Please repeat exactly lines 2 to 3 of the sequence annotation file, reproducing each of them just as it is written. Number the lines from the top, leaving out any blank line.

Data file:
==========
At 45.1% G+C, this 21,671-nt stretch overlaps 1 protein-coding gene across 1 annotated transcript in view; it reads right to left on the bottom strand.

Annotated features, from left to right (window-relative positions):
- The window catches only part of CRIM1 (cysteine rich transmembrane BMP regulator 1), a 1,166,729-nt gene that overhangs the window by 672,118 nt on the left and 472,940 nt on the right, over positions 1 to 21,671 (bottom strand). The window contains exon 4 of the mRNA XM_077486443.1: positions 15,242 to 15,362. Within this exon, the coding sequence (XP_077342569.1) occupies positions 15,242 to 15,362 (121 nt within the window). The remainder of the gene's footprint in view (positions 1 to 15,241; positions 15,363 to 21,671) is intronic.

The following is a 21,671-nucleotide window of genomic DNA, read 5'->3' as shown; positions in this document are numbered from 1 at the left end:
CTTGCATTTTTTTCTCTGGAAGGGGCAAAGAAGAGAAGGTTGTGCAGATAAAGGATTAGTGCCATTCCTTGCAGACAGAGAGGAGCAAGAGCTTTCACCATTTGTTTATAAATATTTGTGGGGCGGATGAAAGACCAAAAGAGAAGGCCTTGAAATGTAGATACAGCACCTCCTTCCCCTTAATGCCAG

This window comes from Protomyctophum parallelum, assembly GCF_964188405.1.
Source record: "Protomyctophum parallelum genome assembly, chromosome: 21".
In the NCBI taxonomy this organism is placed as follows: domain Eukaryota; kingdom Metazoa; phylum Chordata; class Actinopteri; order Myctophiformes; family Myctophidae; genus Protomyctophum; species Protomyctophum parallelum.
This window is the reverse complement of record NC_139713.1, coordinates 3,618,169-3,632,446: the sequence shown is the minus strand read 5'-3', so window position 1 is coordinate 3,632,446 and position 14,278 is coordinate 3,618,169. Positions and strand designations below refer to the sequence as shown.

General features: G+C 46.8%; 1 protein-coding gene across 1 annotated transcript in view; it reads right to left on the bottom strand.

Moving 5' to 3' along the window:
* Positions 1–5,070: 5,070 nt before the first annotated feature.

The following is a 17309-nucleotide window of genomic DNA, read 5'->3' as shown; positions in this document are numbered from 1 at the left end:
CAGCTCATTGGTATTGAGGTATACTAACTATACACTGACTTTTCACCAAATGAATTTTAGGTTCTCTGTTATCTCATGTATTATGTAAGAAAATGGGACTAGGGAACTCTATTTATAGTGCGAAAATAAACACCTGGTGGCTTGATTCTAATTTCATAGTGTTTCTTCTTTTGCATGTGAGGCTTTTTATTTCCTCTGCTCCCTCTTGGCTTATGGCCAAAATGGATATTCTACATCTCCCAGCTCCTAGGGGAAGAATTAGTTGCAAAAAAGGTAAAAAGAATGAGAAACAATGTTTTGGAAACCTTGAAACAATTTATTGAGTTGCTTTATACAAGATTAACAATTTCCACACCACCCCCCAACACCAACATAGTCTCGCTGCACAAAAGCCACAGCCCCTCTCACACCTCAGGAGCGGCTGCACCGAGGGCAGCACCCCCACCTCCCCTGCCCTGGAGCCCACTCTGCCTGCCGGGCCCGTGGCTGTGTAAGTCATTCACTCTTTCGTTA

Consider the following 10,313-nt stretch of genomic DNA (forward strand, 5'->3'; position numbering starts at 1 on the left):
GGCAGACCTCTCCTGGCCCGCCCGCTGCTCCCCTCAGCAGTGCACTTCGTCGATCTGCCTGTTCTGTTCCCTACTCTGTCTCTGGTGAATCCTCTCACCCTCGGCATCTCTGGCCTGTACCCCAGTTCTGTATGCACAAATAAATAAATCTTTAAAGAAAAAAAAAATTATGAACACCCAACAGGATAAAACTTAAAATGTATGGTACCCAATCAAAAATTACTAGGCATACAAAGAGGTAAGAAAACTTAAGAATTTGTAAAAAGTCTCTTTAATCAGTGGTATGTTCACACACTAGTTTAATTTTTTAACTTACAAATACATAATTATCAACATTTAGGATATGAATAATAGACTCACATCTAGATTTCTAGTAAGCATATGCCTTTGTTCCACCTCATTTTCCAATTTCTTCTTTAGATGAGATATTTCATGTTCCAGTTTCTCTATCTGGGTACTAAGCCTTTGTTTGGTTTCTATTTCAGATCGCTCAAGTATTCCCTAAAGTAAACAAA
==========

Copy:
Annotated features, from left to right (window-relative positions):
- The window catches only part of CRIM1 (cysteine rich transmembrane BMP regulator 1), a 1,166,729-nt gene that overhangs the window by 672,118 nt on the left and 472,940 nt on the right, over positions 1 to 21,671 (bottom strand). The window contains exon 4 of the mRNA XM_077486443.1: positions 15,242 to 15,362. Within this exon, the coding sequence (XP_077342569.1) occupies positions 15,242 to 15,362 (121 nt within the window). The remainder of the gene's footprint in view (positions 1 to 15,241; positions 15,363 to 21,671) is intronic.